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 FLUSH Syntax

FLUSH [LOCAL | NO_WRITE_TO_BINLOG] flush_option [, flush_option] ...

The FLUSH statement clears or reloads various internal caches used by MySQL. To execute FLUSH, you must have the RELOAD privilege.

The RESET statement is similar to FLUSH. See Section, “RESET Syntax”.

flush_option can be any of the following:


    Empties the host cache tables. You should flush the host tables if some of your hosts change IP number or if you get the error message Host 'host_name' is blocked. When more than max_connect_errors errors occur successively for a given host while connecting to the MySQL server, MySQL assumes that something is wrong and blocks the host from further connection requests. Flushing the host tables allows the host to attempt to connect again. See Section A.2.5, “Host 'host_name' is blocked. You can start mysqld with --max_connect_errors=999999999 to avoid this error message.


    Reloads the DES keys from the file that was specified with the --des-key-file option at server startup time.

  • LOGS

    Closes and reopens all log files. If binary logging is enabled, the sequence number of the binary log file is incremented by one relative to the previous file. On Unix, this is the same thing as sending a SIGHUP signal to the mysqld server (except on some Mac OS X 10.3 versions where mysqld ignores SIGHUP and SIGQUIT).

    If the server was started with the --log-error option, FLUSH LOGS causes the error log is renamed with a suffix of -old and mysqld creates a new empty log file. No renaming occurs if the --log-error option was not given.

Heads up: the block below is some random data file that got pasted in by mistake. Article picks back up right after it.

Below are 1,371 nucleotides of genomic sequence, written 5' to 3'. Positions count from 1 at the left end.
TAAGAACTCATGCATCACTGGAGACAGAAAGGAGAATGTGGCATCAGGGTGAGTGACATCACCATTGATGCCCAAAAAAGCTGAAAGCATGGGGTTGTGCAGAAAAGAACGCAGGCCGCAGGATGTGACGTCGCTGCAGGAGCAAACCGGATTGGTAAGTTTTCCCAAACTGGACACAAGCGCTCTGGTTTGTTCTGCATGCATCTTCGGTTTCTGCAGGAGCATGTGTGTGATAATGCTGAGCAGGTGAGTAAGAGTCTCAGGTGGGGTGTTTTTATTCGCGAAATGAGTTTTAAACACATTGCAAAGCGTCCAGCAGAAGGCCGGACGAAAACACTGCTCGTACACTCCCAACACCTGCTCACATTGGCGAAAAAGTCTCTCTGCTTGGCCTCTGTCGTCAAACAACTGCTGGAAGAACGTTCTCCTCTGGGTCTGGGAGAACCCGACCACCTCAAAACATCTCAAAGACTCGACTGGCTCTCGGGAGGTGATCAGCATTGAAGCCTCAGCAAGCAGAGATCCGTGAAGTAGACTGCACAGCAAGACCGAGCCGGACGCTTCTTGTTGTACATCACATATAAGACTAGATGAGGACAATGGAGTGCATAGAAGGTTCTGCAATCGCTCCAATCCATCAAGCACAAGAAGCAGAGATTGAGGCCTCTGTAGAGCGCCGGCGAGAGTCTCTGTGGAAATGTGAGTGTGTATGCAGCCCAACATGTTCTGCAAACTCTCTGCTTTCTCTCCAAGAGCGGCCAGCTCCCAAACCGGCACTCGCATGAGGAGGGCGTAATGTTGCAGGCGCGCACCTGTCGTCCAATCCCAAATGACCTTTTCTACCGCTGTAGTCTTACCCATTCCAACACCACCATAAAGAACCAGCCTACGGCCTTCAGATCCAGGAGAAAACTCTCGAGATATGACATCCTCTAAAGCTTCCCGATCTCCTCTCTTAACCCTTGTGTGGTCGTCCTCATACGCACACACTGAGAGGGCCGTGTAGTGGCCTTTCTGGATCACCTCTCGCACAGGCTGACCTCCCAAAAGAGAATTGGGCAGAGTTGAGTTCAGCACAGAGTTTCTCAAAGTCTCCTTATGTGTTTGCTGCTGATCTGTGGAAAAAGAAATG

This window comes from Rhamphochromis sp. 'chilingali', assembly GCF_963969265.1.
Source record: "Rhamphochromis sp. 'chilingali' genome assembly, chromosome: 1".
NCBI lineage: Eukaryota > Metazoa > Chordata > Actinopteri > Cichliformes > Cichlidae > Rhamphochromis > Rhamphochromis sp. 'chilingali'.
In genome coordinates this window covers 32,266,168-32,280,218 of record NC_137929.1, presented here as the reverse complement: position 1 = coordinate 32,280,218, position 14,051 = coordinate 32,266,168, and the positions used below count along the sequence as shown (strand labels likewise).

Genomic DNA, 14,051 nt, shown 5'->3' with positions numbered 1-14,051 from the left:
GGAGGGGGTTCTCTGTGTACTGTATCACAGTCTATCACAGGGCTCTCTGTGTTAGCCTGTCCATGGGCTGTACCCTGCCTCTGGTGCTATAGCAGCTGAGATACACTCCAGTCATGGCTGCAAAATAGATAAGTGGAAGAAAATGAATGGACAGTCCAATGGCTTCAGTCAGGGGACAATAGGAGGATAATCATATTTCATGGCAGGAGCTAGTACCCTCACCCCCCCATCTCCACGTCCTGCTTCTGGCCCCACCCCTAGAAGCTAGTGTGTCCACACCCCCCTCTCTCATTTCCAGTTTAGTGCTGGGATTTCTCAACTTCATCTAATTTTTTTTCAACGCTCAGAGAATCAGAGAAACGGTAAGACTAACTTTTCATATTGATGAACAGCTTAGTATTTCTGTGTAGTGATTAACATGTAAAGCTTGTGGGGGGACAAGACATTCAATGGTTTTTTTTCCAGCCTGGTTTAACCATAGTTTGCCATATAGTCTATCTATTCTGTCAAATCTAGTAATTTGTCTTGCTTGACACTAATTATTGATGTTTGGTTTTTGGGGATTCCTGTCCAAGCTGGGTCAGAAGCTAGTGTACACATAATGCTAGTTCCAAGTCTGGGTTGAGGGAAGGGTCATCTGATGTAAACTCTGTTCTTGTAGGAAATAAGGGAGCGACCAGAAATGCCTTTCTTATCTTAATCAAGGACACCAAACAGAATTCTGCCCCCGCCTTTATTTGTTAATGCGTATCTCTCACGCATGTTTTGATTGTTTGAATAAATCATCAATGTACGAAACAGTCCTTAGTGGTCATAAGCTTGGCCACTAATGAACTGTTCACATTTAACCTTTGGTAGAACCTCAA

Reloads the privileges from the grant tables in the mysql database.


    Defragment the query cache to better utilize its memory. FLUSH QUERY CACHE does not remove any queries from the cache, unlike RESET QUERY CACHE.


    Resets most status variables to zero. This is something you should use only when debugging a query. See Section 1.8, “How to Report Bugs or Problems”.

  • {TABLE | TABLES} [tbl_name [, tbl_name] ...]

    When no tables are named, closes all open tables and forces all tables in use to be closed. This also flushes the query cache. With one or more table names, flushes only the given tables. FLUSH TABLES also removes all query results from the query cache, like the RESET QUERY CACHE statement.


    Closes all open tables and locks all tables for all databases with a read lock until you execute UNLOCK TABLES. This is very convenient way to get backups if you have a filesystem such as Veritas that can take snapshots in time.


    Resets all per-hour user resources to zero. This enables clients that have reached their hourly connection, query, or update limits to resume activity immediately. FLUSH USER_RESOURCES does not apply to the limit on maximum simultaneous connections. See Section, “GRANT Syntax”.

FLUSH statements are written to the binary log unless the optional NO_WRITE_TO_BINLOG keyword (or its alias LOCAL) is used. This is done so that FLUSH statements used on a MySQL server acting as a replication master will be replicated by default to the replication slave.

Note: FLUSH LOGS, FLUSH MASTER, FLUSH SLAVE, and FLUSH TABLES WITH READ LOCK are not logged in any case because they would cause problems if replicated to a slave.

You can also access some of these statements with the mysqladmin utility, using the flush-hosts, flush-logs, flush-privileges, flush-status, or flush-tables commands.

Note: It is not possible in MySQL 5.1 to issue FLUSH statements within stored functions or triggers. However, you may use FLUSH in stored procedures, so long as these are not called from stored functions or triggers. See Section I.1, “Restrictions on Stored Routines and Triggers”.

See also Section, “RESET Syntax”, for information about how the RESET statement is used with replication.

  Published under the terms of the GNU General Public License Design by Interspire